Mich mosh

Womyn who can't wait till August re-create the vibe with Halfway to Michfest.

QUITE A RIDE Some folks just can’t hold out for the arrival of the Michigan Womyn’s Music Festival.

QUITE A RIDE Some folks just can’t hold out for the arrival of the Michigan Womyn’s Music Festival.

For regulars of the Michigan Womyn's Music Festival, held each August in Walhalla, Michigan, waiting an entire year for the beloved, utopian week to roll around again can feel intolerable. This week, two New Jersey women are offering a bit of relief in the form of Halfway to Michfest, a party that will mark the midway point by taking over Cattyshack for one night with the spirit of Walhalla.

"I wait all year round for Michigan," says Lisa Snyder, 26, a new-media producer who created the annual bash with Meredith Villano, 32 (also in new media), in 2005. "The festival is such a huge growing experience. It opened so many doorways inside of myself, and I thought it would be beneficial to women in the New York area."

A cultural institution among lesbians and the largest of what has become a national circuit of similar fests, the Michigan Womyn's Music Festival was launched in 1976 with the idea of creating an exclusive, safe space for women. Providing camping areas on private land; high-quality music performances; and enlisting volunteers to help run the event (with a cooperative philosophy that has attendees volunteering some of their time to make the place run) are all parts of the Michigan scene. Over the years, it's grown from a humble gathering to a massive, weeklong extravaganza that attracts more than 10,000 women. There are communal vegetarian meals and workshops on everything from astrology and archery to midwifery and internalized misogyny. Headlining performers over the years have included Ferron, Melissa Ferrick, Alix Olson, Toshi Reagon, Bitch, BETTY, Erin McKeown and Lesbians on Ecstasy. More than all of that, though, it's a chance to live in a woman-only society for a full week, which is a profound experience for those who attend.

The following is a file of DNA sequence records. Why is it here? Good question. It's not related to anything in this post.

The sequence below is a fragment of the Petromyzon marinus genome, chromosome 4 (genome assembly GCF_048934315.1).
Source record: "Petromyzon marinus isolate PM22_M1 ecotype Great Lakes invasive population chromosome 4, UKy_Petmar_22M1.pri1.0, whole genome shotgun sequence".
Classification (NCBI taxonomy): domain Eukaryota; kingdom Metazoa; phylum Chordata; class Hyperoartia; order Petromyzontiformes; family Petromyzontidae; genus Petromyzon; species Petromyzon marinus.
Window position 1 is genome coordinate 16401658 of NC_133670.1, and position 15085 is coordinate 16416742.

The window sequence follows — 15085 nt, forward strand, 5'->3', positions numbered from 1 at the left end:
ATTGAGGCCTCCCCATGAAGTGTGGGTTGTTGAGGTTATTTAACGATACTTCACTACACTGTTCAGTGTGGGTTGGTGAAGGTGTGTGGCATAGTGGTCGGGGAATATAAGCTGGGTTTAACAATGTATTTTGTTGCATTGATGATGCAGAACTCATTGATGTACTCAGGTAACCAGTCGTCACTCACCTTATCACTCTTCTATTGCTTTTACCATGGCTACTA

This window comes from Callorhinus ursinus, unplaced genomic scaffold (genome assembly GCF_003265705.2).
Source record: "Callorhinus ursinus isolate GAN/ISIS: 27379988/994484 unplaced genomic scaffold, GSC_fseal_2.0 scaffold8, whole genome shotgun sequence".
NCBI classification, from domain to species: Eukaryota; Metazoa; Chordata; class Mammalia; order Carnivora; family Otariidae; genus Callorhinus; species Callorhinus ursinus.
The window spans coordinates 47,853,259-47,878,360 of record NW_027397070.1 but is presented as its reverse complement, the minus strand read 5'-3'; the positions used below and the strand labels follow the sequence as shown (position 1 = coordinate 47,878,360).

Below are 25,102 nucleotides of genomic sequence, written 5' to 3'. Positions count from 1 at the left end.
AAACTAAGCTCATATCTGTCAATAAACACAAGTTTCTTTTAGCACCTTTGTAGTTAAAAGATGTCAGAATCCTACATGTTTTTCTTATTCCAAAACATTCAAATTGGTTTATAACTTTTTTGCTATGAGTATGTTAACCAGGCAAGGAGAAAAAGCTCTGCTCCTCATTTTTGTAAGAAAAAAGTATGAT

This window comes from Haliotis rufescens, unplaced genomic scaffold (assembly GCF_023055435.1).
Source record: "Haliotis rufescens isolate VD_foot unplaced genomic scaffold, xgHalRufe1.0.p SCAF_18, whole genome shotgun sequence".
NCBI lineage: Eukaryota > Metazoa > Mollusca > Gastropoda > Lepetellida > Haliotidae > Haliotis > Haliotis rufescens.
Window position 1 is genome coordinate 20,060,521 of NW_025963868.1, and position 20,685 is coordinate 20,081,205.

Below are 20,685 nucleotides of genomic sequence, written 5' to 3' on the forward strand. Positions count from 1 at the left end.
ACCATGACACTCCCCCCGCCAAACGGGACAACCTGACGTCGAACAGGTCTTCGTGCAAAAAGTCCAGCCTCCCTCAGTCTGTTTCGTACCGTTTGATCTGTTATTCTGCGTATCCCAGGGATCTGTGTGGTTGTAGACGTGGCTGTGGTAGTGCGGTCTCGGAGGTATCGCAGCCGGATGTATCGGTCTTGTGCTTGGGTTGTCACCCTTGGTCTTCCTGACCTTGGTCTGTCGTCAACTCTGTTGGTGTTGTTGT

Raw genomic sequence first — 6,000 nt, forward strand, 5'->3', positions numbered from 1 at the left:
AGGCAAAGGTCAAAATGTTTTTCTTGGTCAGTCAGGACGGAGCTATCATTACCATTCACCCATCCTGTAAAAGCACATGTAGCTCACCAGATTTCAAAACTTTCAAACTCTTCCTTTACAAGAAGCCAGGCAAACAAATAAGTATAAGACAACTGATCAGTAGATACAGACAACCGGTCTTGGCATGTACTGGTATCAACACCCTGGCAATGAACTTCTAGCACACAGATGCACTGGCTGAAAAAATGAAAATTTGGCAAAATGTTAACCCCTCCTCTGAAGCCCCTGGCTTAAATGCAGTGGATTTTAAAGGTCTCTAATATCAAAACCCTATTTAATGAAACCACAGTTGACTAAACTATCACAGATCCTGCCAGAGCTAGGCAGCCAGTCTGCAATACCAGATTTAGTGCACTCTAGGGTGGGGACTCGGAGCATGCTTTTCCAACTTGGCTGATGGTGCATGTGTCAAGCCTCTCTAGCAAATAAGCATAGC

"My first one was mind-blowing and life-altering," recalls Snyder. "I had never met so many people just ready to be present with you and not judge you. I've never felt so safe in my whole life."

To bring that vibe to Brooklyn, Snyder and Villano (a Michigan virgin who plans to attend this year) have gotten creative in their party offerings—and found that sometimes it's not all that easy to translate for oft-jaded New York dykes. "It's challenging, because I feel like so many New York City people are, if not closed off, without a safe space to express themselves. This is to show people that it can exist." Last year, the soiree offered breast casting—a popular Michigan art, in which topless women can get plaster casts made of their girls. But it was a bit much for Brooklynites, who chose to keep their tops on for the night. "We were the only ones who got it done," Villano recalls with a laugh.

This year's event brings various treats, including a drumming circle to get everyone in the mood, a vending area with designs by Dykes in the City and a "pasta night" dinner, modeled on a Michigan staple. Entertainment will be reminiscent of the fest, with a lineup that includes bluesy Bronx musician Nedra Johnson and acclaimed spoken-word artist Staceyann Chinn. Both are Michigan vets.

"Michigan gave me a chance to see what women look like without men," Chinn says. "I felt safe in a way that I'd never felt safe before." While the festival has gotten some heat in recent years because of its policy of being for "womyn born womyn" who identify as women—setting off anger within the trans community—Chinn remains a staunch supporter. "I still maintain that exclusive spaces are important," she says.

Snyder and Villano say they've gotten a couple of inquiries over the years about where they stand with the policy (they favor inclusion of transwomen), but never any negative feedback. They've been so inspired by the positivity, in fact, that the duo formed the organization Paradigm Shift: NYC's Feminist Community (paradigmshiftnyc.com), which gathers women for monthly New York performances, discussions and social events.

"I think the [Michigan-type] community exists in New York; it's just fractured," Villano says. Paradigm Shift—and the Halfway party—are ways of trying to bring everyone together.

According to Michigan festival founder Lisa Vogel, the Brooklyn bash is just one of about 20 halfway parties in cities across the country this year. While Michigan does provide support and inspiration through e-mail blasts to folks who want to get their own parties going, the Brooklyn bash has made a particular impression on Vogel. "The New York crew is fabulous—they have the musicians' support, and it's pretty much the essence of what we hope we're creating at Michigan," she says, "which is that there's an energy and spirit we hope women can take away."

Halfway to Michfest is Sat 1 at Cattyshack.